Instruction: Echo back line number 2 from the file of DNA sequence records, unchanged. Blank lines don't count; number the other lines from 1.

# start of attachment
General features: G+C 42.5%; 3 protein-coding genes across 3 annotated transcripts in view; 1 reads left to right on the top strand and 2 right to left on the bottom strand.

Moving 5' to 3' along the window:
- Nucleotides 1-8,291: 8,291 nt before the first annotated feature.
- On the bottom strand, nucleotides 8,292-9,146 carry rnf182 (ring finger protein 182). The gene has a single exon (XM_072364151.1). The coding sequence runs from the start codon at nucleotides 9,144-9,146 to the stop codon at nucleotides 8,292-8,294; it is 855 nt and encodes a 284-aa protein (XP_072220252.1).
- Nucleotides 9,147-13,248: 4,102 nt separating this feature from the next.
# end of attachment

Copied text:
Moving 5' to 3' along the window: